Is it really a mouse?
There are many native rodent species that all get lumped together as “mice.” Some of them are indeed mice, but others are voles or rats. Native rodents offer a lot of interesting activity for your wildlife-friendly garden, whether they’re white-footed mice with their bright white undersides; kangaroo rats, which stuff their cheek-pouches with seeds; meadow voles, which busily tunnel under the snow all winter; jumping mice with their long tails; woodrats, which hoard goodies in their burrows; or carnivorous grasshopper mice on the hunt. Mice also help spread plant seeds, and their burrowing activity aerates the soil for plant roots.
Taking one for the team
There’s another reason to attract mice and other rodents: They’re at the bottom of the food chain. If you want to see some of the more dramatic garden wildlife, such as foxes, owls, hawks, weasels and (dare I say it) snakes, you need to attract their prey. Just as a healthy insect population attracts hungry songbirds, so mice will attract these backyard predators. Mice make up a huge portion of the diets of predators, especially in winter when other food sources aren’t available.
What do mice want?
Attracting mice is pretty simple. Fill your garden with the same native plants that offer the birds berries, seeds, insects and shelter, and you’ll create a great mouse habitat. Brush, log or rock piles add additional shelter and denning places. Such a garden will support only a natural mouse population — not a population explosion — so you don’t need to worry about being overrun. This habitat will also attract the aforementioned predators, which will keep the mice in check.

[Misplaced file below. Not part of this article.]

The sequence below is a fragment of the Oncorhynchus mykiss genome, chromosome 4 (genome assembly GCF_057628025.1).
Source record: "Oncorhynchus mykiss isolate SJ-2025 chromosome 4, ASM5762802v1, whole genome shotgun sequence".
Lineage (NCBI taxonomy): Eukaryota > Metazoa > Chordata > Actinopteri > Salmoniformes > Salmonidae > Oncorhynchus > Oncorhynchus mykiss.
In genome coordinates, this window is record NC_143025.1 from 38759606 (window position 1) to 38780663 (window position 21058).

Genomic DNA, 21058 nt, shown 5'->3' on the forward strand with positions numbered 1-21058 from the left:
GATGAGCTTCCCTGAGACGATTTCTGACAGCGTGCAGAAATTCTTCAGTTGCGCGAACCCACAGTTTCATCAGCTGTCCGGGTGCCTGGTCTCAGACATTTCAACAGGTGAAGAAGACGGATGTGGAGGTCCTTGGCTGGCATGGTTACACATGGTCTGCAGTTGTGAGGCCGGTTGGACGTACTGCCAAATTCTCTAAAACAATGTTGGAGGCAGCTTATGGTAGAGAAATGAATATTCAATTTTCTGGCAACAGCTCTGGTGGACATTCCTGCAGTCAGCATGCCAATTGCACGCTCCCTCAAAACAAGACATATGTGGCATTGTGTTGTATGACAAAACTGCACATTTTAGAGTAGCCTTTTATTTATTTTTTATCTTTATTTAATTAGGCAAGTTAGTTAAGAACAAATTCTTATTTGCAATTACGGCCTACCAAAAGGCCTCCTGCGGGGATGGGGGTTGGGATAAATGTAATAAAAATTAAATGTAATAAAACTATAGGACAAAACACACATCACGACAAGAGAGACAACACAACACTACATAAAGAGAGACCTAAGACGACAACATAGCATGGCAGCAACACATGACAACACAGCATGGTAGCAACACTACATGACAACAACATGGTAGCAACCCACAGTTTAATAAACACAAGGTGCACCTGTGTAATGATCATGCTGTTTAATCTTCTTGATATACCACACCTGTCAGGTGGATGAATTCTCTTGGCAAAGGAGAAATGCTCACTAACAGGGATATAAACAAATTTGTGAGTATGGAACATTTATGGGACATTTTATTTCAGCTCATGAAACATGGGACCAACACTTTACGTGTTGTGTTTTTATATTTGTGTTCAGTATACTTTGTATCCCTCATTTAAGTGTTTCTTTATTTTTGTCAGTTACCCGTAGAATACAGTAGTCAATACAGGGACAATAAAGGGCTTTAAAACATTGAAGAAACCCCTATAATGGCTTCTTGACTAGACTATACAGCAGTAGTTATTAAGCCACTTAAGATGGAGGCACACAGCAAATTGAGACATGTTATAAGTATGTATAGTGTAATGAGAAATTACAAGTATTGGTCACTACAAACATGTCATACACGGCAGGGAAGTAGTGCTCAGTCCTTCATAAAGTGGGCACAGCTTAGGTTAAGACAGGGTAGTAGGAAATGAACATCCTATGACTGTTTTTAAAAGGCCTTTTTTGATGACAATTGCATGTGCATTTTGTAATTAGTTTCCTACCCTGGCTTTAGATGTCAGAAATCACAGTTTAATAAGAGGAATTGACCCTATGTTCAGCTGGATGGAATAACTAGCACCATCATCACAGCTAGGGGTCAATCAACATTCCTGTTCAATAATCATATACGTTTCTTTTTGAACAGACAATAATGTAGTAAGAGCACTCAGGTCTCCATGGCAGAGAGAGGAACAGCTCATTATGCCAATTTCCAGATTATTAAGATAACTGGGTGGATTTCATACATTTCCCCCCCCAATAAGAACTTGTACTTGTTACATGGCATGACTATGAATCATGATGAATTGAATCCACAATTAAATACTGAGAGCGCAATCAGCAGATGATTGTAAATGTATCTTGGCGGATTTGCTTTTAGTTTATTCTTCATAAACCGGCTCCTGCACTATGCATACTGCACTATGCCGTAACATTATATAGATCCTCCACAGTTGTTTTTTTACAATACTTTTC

A few mouse-sized cautions
There are just a few species that can cause trouble. Deer mice can host disease-carrying ticks and sometimes do seek shelter indoors in winter. Voles can gnaw on trees and bulbs, so protect those plants with wrapping or wire mesh. Two species you don’t want to attract are house mice and Norway rats. They aren’t true wildlife because they aren’t generally found in the wild; instead, they use human buildings as a home and our food and garbage as a source of sustenance. A balanced, wildlife-friendly garden typically won’t attract them.
How to prevent problems
Seal any access points along your home’s foundation or attic. Never leave pet food or garbage outside, and store these items in metal containers with tight-fitting lids. Take bird feeders down and feed the birds with native plants instead. Avoid poisons, which are dangerous to children, pets and wildlife, including those that feed on poisoned rodents. Avoid glue traps, which are horribly cruel. Snap traps are effective, chemical-free and humane, because they dispatch pests instantly.
David Mizejewski is a naturalist with the National Wildlife Federation. Follow his Animal Planet blog, social media pages and latest TV appearances at naturegeek.org.
Photos by Stan Tekiela